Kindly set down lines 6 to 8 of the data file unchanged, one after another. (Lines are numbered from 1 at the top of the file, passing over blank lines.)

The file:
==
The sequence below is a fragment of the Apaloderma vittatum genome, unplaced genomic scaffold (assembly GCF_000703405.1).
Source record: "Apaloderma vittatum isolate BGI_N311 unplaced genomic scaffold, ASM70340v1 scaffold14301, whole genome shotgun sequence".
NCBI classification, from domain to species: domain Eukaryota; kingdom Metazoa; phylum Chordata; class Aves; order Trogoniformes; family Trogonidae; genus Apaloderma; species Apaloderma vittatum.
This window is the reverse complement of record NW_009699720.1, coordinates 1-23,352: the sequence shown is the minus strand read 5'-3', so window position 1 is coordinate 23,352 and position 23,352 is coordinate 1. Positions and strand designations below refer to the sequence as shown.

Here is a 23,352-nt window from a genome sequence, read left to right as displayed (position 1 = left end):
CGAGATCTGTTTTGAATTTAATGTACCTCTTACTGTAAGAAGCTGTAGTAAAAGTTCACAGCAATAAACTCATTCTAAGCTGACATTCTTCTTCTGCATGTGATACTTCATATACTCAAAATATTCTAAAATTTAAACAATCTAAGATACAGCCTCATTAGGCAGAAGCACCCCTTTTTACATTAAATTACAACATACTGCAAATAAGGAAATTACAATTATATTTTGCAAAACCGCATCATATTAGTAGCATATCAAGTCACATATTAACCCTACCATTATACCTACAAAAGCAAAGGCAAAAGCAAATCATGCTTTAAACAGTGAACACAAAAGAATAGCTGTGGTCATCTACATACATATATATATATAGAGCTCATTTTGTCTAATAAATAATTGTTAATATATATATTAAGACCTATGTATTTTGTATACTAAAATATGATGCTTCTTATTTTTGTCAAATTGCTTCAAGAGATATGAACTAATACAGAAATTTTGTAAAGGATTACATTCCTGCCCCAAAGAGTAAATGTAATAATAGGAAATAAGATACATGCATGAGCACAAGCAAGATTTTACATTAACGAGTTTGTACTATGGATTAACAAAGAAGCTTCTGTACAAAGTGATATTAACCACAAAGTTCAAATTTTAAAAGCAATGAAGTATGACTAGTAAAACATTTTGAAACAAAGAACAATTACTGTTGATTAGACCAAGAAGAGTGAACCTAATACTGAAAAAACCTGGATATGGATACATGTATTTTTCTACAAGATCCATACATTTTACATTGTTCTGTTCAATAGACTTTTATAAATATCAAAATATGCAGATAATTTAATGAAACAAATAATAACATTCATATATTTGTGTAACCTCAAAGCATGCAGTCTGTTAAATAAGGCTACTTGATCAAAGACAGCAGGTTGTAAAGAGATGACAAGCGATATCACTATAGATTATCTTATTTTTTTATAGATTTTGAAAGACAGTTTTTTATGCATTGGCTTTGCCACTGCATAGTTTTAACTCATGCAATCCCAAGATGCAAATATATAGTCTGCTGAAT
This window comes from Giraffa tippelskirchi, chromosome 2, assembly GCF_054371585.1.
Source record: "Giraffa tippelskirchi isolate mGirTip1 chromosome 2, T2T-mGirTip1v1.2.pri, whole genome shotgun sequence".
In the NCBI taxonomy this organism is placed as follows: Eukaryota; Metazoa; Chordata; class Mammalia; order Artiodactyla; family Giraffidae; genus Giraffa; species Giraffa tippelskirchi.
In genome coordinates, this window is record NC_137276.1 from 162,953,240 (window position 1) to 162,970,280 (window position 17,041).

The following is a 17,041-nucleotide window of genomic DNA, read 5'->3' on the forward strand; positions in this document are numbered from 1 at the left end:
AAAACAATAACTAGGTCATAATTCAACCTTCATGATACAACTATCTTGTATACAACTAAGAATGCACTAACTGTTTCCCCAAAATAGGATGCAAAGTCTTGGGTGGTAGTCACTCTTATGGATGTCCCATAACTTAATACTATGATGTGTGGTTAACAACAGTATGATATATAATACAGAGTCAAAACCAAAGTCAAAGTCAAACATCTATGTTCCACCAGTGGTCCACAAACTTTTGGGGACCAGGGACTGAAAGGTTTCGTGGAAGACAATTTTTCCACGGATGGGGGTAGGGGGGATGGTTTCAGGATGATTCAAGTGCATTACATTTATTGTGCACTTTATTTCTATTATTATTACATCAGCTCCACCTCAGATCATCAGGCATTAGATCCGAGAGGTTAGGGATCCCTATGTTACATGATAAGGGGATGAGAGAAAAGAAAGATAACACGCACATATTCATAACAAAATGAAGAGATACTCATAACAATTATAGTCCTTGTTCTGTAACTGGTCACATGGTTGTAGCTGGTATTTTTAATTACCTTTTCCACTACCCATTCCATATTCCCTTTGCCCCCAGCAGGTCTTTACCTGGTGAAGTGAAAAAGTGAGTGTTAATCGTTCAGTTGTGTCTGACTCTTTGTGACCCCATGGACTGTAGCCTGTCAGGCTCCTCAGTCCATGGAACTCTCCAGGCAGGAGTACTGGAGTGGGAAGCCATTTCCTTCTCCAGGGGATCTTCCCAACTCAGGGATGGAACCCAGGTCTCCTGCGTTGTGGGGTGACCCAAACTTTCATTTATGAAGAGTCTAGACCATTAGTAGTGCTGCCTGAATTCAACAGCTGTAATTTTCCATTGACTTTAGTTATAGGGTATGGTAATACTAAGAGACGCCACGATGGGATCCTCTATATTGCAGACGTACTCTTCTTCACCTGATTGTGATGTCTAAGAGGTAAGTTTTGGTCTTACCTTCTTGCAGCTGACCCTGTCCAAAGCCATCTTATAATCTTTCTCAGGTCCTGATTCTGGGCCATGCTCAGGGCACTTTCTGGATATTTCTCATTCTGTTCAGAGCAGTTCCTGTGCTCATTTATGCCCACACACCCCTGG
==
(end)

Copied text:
CGAGATCTGTTTTGAATTTAATGTACCTCTTACTGTAAGAAGCTGTAGTAAAAGTTCACAGCAATAAACTCATTCTAAGCTGACATTCTTCTTCTGCATGTGATACTTCATATACTCAAAATATTCTAAAATTTAAACAATCTAAGATACAGCCTCATTAGGCAGAAGCACCCCTTTTTACATTAAATTACAACATACTGCAAATAAGGAAATTACAATTATATTTTGCAAAACCGCATCATATTAGTAGCATATCAAGTCACATATTAACCCTACCATTATACCTACAAAAGCAAAGGCAAAAGCAAATCATGCTTTAAACAGTGAACACAAAAGAATAGCTGTGGTCATCTACATACATATATATATATAGAGCTCATTTTGTCTAATAAATAATTGTTAATATATATATTAAGACCTATGTATTTTGTATACTAAAATATGATGCTTCTTATTTTTGTCAAATTGCTTCAAGAGATATGAACTAATACAGAAATTTTGTAAAGGATTACATTCCTGCCCCAAAGAGTAAATGTAATAATAGGAAATAAGATACATGCATGAGCACAAGCAAGATTTTACATTAACGAGTTTGTACTATGGATTAACAAAGAAGCTTCTGTACAAAGTGATATTAACCACAAAGTTCAAATTTTAAAAGCAATGAAGTATGACTAGTAAAACATTTTGAAACAAAGAACAATTACTGTTGATTAGACCAAGAAGAGTGAACCTAATACTGAAAAAACCTGGATATGGATACATGTATTTTTCTACAAGATCCATACATTTTACATTGTTCTGTTCAATAGACTTTTATAAATATCAAAATATGCAGATAATTTAATGAAACAAATAATAACATTCATATATTTGTGTAACCTCAAAGCATGCAGTCTGTTAAATAAGGCTACTTGATCAAAGACAGCAGGTTGTAAAGAGATGACAAGCGATATCACTATAGATTATCTTATTTTTTTATAGATTTTGAAAGACAGTTTTTTATGCATTGGCTTTGCCACTGCATAGTTTTAACTCATGCAATCCCAAGATGCAAATATATAGTCTGCTGAAT
This window comes from Giraffa tippelskirchi, chromosome 2, assembly GCF_054371585.1.
Source record: "Giraffa tippelskirchi isolate mGirTip1 chromosome 2, T2T-mGirTip1v1.2.pri, whole genome shotgun sequence".